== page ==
‘Grand Slam’ should not be dirty words

RBS Six Nations TrophyTwo weeks into the current Six Nations campaign, Martin Johnson and the rest of the England camp were asked about the possibility of winning the Grand Slam. As predicted we got the same routine answer of, “we haven’t even thought about it”, and “we’re only concentrating on the next game”. 

I understand that sporting psychology lends itself to various clichés like, “concentrate on each individual game and the silverware will look after itself”, and “talking about trophies doesn’t improve results”. But neither does NOT talking about it.

James Haskell in his Nandos-promoting post-match interview called the Grand Slam a dirty word. I couldn’t help think that this has been ingrained from the powers that be. But why? Do they really think that talking about it means it will jinx it?

My request is this – I would like Martin Johnson with the rest of the team and management to raise the bar on their attitude and on their expectations. Let them tell the world that they are here to win the Grand Slam. I realise that the cynics amongst you will call that the kiss of death, and if they were to slip up in Dublin then they would have egg on their faces and that the players would only have themselves to blame for being too optimistic and ahead of themselves. I can already hear the Celtic Nations now talking about typical English arrogance, but in this era of professional sport, are we really that superstitious? With positive thinking comes positive outcomes, so let’s not be so coy.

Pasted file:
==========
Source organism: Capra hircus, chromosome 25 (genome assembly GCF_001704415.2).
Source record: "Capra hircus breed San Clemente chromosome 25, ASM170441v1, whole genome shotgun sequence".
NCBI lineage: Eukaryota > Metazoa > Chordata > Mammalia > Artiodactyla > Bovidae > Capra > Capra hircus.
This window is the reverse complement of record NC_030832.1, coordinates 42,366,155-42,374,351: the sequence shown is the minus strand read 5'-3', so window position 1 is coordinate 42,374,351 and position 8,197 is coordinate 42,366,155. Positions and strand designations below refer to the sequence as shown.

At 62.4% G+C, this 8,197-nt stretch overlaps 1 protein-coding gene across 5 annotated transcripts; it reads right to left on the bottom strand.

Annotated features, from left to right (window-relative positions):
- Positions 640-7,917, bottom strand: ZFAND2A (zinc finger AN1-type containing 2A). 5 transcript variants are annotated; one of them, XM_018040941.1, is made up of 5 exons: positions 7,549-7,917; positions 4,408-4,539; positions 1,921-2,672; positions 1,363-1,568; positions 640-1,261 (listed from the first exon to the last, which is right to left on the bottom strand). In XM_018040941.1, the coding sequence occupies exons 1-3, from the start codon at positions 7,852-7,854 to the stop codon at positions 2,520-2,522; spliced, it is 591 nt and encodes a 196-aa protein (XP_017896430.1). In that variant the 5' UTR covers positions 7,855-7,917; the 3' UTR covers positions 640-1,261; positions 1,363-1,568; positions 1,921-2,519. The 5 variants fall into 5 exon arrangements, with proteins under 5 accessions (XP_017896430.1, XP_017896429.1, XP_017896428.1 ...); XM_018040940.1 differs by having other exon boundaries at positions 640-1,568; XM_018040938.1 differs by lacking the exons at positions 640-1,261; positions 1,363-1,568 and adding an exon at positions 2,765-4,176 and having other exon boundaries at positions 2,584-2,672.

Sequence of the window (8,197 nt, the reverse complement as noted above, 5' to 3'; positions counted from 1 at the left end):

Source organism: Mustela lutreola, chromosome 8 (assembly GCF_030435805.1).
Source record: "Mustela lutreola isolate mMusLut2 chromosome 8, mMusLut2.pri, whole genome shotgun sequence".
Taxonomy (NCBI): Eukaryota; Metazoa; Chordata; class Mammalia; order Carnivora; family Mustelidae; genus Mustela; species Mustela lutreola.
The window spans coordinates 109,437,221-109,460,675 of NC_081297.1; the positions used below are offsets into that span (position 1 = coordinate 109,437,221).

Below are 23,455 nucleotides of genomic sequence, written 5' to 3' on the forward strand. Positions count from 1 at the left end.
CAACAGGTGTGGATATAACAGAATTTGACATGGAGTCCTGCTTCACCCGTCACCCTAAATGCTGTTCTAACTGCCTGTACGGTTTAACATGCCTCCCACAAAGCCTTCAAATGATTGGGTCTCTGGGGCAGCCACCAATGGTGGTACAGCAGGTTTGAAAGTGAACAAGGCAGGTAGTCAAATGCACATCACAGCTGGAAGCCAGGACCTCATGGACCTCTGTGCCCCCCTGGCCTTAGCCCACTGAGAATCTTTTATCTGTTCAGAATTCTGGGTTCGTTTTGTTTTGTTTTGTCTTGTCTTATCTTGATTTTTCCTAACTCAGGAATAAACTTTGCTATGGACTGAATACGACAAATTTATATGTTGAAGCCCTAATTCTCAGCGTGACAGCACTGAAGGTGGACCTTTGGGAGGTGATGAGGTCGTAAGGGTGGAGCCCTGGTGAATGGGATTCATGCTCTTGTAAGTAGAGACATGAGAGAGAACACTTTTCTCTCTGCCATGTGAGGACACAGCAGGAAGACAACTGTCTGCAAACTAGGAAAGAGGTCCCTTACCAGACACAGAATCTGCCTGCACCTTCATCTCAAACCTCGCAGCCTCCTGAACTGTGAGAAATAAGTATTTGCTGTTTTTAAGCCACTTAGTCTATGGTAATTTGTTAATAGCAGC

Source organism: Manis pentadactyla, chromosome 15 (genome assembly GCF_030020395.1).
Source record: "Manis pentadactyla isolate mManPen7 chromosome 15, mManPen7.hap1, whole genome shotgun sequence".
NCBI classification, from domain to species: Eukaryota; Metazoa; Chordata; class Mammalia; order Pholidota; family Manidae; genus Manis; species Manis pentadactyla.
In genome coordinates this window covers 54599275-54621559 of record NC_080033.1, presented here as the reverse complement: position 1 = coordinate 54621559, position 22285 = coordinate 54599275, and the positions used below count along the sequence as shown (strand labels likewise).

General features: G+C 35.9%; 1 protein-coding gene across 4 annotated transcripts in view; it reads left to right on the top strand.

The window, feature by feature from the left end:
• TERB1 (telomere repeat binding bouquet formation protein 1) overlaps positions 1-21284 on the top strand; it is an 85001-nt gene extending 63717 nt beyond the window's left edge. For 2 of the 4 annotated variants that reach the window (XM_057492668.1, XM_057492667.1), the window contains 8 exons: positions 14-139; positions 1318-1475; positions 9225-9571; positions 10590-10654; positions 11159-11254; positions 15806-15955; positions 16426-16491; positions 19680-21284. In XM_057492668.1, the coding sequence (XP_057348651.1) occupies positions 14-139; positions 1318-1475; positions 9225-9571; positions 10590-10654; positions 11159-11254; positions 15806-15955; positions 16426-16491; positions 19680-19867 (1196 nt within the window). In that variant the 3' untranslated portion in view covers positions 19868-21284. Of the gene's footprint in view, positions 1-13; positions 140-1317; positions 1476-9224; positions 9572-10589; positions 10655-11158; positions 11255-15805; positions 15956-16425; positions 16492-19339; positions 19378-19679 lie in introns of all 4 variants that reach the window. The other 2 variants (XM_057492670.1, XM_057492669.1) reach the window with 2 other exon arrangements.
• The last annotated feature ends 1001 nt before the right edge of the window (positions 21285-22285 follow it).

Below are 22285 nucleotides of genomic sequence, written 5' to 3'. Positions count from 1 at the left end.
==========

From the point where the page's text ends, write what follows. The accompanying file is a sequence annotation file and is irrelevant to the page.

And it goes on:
Here’s another cliché, “shoot for the stars, and you’ll reach the moon.” Or in rugby terms, train to beat New Zealand, and you’ll conquer the Northern Hemisphere. Shoot a little further and you might just achieve both. That also raises another question, and it’s the question that everybody wants to avoid asking, let alone attempt to answer. Was that performance good enough to beat New Zealand? That surely needs to be the main question in a World Cup year. If Andy Murray wins his first round match at Roland Garros, there is still ultimately only one question that needs to addressed, was that performance good enough to beat Rafael Nadal? Beating FC Copenhagen in the Champion’s League doesn’t mean much if you can’t go on to beat Barcelona or Real Madrid. You get my point…

The number one priority should always be to concentrate on the next game, sure. But don’t ignore the obvious because make no mistake, the England team are going to Dublin to win the Grand Slam. We know it, they know it. Why can’t they talk about it?

By Charlie Fletcher

6 thoughts on “‘Grand Slam’ should not be dirty words

  1. Think you’ll find that MJ has lifted the ban and whilst it’s not being banded around left, right and centre the players are free to talk about the Grandslam.

  2. I think the sentiment still applies though – there shouldn’t even need to be talk of a ban. That must have been the goal at the start, so they must have discussed it, rather than ‘taking one game at a time’ as they say to the press.

    Getting excited about the game now!